Blogging in LIS 2000
For the next few weeks, I’ll be updating with some posts I wrote for a small discussion group blog in my LIS 2000: Understanding Information class. Some of them were in response to others’ posts or things we had discussed in class that week, so I’ll try to fill in the context when possible. This, my first post, refers to our first small group book discussion on The Information by James Gleick.
One thing that really struck me while reading The Information and also during our in-class discussion of the book is the idea that new technologies don’t develop in a vacuum. They are all part of a continuum of development, each one arising from the ones previous, taking the positive aspects (i.e. what works) and developing into something more efficient and useful (ideally). Really, I think that new technologies are meant to complement older ones and should be used hand in hand. What I find surprising is that people seem to have collective amnesia and regularly forget this fact. Each new technology is regarded as either miracle or bad omen, but either way, something that is revolutionary, destined to change the way we think, behave, interact, etc., and bound to edge out some other “outdated” technology.
In this extreme way of viewing new technologies, there is never room for two things that might have overlapping purposes so, of course, the older technology will go the way of the dinosaur. Telegraphs and newspapers? Why, telegraphs are so speedy and quick, one can get news in an instant instead of waiting to read today’s headlines tomorrow in the newspaper! Books and e-books? E-books save on paper! And are so portable! Libraries and the internet? Everyone has access to the internet and it tells us everything we need to know exactly when we need it.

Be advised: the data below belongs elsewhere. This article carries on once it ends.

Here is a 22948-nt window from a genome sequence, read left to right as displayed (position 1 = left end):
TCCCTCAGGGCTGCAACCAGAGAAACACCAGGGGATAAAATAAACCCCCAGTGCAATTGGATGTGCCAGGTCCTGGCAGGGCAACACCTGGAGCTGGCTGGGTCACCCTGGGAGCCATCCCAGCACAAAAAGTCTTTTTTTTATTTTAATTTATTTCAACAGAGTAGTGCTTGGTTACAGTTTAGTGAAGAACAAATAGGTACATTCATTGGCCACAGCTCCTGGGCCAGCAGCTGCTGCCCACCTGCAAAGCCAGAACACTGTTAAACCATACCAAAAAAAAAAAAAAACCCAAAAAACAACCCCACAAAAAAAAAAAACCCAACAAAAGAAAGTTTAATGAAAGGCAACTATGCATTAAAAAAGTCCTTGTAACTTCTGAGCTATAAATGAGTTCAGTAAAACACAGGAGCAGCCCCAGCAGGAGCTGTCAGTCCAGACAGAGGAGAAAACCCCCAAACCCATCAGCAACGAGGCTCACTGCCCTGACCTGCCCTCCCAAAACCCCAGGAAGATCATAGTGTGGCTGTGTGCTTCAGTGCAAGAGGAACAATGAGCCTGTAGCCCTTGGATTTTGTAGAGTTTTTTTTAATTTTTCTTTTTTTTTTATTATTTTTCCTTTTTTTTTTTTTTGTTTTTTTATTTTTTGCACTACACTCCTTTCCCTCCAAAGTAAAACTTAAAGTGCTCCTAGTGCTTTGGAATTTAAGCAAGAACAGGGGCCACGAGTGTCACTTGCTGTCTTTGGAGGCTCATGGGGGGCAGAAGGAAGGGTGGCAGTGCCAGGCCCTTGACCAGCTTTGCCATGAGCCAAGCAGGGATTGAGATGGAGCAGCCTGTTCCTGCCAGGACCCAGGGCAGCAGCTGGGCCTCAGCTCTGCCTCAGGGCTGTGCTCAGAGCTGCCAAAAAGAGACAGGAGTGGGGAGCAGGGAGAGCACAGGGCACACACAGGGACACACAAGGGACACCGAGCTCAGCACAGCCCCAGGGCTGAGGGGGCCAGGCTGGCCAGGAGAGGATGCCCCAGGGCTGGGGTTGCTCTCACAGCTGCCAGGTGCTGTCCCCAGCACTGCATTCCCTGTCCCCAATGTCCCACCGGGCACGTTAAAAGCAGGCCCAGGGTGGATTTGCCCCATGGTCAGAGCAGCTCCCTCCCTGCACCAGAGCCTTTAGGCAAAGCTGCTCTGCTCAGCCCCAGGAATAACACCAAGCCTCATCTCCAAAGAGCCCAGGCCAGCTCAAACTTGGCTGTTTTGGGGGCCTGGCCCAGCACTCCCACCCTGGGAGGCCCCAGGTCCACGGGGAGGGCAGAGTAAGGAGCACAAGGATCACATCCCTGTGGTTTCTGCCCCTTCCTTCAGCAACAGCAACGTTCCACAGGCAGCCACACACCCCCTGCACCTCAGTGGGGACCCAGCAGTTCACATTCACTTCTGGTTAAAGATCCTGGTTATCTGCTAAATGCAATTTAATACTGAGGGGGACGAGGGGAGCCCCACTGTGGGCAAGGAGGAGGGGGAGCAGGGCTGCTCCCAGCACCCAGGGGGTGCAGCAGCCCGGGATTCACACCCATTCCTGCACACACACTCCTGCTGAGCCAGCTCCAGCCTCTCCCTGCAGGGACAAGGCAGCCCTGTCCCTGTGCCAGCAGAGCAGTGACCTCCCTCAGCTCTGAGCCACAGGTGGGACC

I wish The Information could be general life reading to remind everyone that each technology came from somewhere and while some are defunct, each served its purpose in its time and place. Okay, telegraphs are largely gone now but clearly newspapers are still around. Just because e-books are growing in popularity and are easy to use doesn’t mean that books are dying. Books have been around for hundreds of years and are unlikely to disappear completely. The internet is extremely useful, yes. However, libraries are still relevant – as we’ve been discussing in class, information scientists help find the best sources of information, the most appropriate answers, and help sift through the chaff of the internet.